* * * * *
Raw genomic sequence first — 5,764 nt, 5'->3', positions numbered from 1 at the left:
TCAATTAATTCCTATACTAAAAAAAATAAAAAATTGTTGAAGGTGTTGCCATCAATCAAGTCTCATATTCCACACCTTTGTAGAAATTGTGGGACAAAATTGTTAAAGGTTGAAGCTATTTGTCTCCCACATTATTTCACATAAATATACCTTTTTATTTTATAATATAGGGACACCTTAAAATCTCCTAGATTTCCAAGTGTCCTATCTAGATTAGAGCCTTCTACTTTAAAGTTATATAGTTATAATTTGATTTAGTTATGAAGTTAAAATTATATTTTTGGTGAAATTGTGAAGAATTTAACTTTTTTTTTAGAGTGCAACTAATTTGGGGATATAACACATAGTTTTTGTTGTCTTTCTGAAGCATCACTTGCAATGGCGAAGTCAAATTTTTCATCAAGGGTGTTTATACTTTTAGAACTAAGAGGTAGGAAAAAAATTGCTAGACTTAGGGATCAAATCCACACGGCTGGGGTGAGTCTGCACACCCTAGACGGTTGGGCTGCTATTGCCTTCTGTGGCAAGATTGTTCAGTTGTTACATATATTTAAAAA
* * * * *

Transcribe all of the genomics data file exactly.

Raw genomic sequence first — 5,764 nt, 5'->3', positions numbered from 1 at the left:
TCAATTAATTCCTATACTAAAAAAAATAAAAAATTGTTGAAGGTGTTGCCATCAATCAAGTCTCATATTCCACACCTTTGTAGAAATTGTGGGACAAAATTGTTAAAGGTTGAAGCTATTTGTCTCCCACATTATTTCACATAAATATACCTTTTTATTTTATAATATAGGGACACCTTAAAATCTCCTAGATTTCCAAGTGTCCTATCTAGATTAGAGCCTTCTACTTTAAAGTTATATAGTTATAATTTGATTTAGTTATGAAGTTAAAATTATATTTTTGGTGAAATTGTGAAGAATTTAACTTTTTTTTTAGAGTGCAACTAATTTGGGGATATAACACATAGTTTTTGTTGTCTTTCTGAAGCATCACTTGCAATGGCGAAGTCAAATTTTTCATCAAGGGTGTTTATACTTTTAGAACTAAGAGGTAGGAAAAAAATTGCTAGACTTAGGGATCAAATCCACACGGCTGGGGTGAGTCTGCACACCCTAGACGGTTGGGCTGCTATTGCCTTCTGTGGCAAGATTGTTCAGTTGTTACATATATTTAAAAA